Free Irish language and sean-nós dance classes are being offered to new Irish communities in Meath, Louth and Cavan this month through a collaboration by Cultúr Migrants Centre and Conradh na Gaeilge. The online classes are some of the many events taking place across the country – mostly online – during this year’s Seachtain na Gaeilge.
“Initiatives such as these, while they may seem tokenistic, actually play a very important role in helping migrants and refugees to assimilate and integrate into Irish society and culture,” says Sorcha Grisewood who interviewed those involved in the collaboration:
CAPTION: A year ago – last July 19 – the Government’s first National Social Enterprise Policy was launched and, in November, the first National Social Enterprise Conference (run by the Department of Rural and Community Development) took place in Croke Park. Pictured among the attendees are two of the founders of a new body launched today called ‘Social Enterprise Republic of Ireland’ (Seri) – Larry O’Neill, CEO of South Dublin County Partnership and Senan Cooke, author of ‘The Enterprising Community’. They are pictured here with Bernie Walshe from Sunflower Recycling. (PHOTO BY: Changing Ireland).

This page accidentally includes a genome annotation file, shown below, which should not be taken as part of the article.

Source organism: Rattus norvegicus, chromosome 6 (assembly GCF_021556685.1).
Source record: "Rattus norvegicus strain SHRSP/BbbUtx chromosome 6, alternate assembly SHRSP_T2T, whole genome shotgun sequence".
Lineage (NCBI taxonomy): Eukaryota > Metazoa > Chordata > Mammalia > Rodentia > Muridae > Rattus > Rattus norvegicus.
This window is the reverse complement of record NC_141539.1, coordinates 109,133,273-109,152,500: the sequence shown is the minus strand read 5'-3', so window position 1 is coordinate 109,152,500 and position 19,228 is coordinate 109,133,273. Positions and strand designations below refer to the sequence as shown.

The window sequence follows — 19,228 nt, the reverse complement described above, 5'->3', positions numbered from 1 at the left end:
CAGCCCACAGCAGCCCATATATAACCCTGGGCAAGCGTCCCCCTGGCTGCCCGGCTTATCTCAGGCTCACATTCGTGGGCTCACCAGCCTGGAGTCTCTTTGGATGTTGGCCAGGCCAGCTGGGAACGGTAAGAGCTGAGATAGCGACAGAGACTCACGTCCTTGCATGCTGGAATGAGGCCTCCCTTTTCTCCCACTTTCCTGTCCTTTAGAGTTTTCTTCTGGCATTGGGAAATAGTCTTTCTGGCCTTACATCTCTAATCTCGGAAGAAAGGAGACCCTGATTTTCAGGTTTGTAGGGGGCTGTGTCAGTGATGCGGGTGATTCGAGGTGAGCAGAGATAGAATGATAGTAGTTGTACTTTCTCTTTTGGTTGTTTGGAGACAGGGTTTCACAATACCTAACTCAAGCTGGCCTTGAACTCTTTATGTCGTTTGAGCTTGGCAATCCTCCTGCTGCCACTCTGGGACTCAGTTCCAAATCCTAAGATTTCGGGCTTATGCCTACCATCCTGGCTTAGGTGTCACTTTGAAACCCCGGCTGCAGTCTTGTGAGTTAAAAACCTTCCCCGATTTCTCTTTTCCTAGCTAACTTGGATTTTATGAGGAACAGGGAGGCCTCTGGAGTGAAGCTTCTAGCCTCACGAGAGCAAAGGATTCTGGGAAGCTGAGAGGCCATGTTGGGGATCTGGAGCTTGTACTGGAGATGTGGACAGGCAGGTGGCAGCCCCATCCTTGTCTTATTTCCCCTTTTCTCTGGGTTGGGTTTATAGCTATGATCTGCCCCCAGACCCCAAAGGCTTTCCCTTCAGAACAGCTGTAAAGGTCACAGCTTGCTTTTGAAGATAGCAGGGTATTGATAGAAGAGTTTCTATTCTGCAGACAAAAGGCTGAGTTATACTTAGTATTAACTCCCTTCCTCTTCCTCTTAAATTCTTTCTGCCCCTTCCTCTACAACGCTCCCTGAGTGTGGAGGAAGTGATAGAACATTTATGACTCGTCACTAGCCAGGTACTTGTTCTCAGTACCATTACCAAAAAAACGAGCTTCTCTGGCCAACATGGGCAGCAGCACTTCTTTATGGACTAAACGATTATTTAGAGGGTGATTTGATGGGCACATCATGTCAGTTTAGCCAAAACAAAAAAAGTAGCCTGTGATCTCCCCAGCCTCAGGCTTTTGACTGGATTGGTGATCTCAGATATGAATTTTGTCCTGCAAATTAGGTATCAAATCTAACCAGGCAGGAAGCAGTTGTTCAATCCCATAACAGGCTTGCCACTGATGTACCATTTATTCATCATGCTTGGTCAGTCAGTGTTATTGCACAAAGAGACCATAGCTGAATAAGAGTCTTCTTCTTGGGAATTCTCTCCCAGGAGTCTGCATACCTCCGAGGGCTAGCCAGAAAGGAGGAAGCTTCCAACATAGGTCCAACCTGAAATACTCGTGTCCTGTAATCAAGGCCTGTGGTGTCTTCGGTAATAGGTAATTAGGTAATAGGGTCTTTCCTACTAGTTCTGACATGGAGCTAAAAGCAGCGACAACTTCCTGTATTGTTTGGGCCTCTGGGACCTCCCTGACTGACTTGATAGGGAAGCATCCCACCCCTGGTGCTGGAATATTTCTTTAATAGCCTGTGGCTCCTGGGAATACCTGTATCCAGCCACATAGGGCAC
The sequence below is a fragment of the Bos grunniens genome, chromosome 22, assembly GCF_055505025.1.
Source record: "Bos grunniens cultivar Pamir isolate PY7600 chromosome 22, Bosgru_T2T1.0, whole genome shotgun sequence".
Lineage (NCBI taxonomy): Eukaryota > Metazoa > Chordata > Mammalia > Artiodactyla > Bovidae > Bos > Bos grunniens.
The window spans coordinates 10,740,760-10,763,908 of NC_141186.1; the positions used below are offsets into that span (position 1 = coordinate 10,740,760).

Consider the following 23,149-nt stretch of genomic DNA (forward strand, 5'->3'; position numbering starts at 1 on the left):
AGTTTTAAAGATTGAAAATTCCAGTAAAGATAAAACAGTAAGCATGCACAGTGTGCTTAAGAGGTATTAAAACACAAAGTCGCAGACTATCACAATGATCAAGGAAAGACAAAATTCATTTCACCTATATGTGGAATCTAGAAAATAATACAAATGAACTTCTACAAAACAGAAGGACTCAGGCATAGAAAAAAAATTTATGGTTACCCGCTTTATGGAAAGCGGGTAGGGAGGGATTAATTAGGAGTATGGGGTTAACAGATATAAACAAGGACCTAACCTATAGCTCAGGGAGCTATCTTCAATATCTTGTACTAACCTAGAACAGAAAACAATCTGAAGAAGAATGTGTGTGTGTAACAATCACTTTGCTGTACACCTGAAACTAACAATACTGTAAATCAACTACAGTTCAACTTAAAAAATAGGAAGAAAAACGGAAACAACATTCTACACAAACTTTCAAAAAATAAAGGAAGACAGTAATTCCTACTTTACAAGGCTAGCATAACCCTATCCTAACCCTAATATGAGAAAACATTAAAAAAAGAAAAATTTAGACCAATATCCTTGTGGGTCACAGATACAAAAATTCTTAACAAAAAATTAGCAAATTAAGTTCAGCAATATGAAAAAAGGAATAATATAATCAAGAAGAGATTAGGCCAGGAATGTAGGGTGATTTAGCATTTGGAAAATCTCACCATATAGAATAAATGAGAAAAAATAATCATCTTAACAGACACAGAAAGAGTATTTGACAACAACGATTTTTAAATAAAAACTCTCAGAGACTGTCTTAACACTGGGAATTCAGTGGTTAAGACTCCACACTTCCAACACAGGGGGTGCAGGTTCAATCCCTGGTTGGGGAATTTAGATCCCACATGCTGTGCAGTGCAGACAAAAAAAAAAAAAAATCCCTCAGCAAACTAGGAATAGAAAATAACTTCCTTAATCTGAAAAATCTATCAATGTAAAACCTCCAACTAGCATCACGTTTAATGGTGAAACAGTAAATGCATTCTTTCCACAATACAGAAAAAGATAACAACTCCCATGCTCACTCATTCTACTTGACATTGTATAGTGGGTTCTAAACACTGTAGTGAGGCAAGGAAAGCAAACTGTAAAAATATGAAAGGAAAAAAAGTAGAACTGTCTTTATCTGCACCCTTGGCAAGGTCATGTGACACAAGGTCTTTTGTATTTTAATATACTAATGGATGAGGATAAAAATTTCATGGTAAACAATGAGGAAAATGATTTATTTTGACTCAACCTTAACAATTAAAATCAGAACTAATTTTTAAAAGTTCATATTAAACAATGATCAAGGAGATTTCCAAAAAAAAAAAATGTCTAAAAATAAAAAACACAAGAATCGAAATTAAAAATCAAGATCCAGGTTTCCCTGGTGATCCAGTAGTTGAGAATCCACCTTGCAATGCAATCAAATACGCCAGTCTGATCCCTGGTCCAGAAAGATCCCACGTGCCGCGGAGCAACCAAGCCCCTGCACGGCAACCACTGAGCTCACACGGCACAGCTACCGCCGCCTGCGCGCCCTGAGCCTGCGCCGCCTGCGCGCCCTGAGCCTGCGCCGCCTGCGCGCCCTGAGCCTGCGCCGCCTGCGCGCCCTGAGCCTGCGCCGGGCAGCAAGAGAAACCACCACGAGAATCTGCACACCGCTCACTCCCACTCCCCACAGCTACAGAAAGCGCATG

In 1997, “Community” became a named function of a government department for the first time. It has remained in usage ever since. So how come Minister Heather Humphreys is responsible for two departments, one including Community? Allen Meagher reports:
Here’s a comprehensive analysis of what the proposed Programme for Government says that should concern and interest the many people devoted to community development and social inclusion.
The new My Journey: Distance Travelled Tool is set to launch, but what can be learned from its introduction event?